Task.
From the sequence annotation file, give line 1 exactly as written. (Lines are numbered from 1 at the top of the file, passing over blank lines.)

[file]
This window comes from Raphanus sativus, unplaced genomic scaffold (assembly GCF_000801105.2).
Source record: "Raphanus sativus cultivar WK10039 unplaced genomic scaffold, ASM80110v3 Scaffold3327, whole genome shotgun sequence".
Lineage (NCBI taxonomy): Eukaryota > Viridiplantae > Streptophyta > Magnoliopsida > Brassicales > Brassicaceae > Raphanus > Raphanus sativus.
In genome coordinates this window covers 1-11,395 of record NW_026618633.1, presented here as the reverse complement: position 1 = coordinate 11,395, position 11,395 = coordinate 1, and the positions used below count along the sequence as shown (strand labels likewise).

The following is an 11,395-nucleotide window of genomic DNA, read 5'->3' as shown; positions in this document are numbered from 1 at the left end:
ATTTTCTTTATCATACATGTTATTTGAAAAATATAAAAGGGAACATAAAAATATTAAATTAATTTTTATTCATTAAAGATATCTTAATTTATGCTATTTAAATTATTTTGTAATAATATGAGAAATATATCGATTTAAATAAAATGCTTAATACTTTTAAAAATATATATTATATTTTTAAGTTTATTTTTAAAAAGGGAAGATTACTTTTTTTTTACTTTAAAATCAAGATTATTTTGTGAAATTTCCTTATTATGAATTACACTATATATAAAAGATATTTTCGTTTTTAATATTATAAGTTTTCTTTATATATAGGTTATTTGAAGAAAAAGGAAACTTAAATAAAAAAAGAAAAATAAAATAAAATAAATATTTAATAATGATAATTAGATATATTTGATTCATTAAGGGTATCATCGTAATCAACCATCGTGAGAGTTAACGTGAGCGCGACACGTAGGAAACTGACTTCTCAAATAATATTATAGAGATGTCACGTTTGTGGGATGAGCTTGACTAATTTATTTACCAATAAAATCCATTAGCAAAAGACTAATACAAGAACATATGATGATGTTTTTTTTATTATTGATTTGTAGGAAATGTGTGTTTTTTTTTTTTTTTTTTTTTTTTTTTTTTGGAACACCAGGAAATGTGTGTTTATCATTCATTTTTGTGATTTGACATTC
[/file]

This window comes from Raphanus sativus, unplaced genomic scaffold (assembly GCF_000801105.2).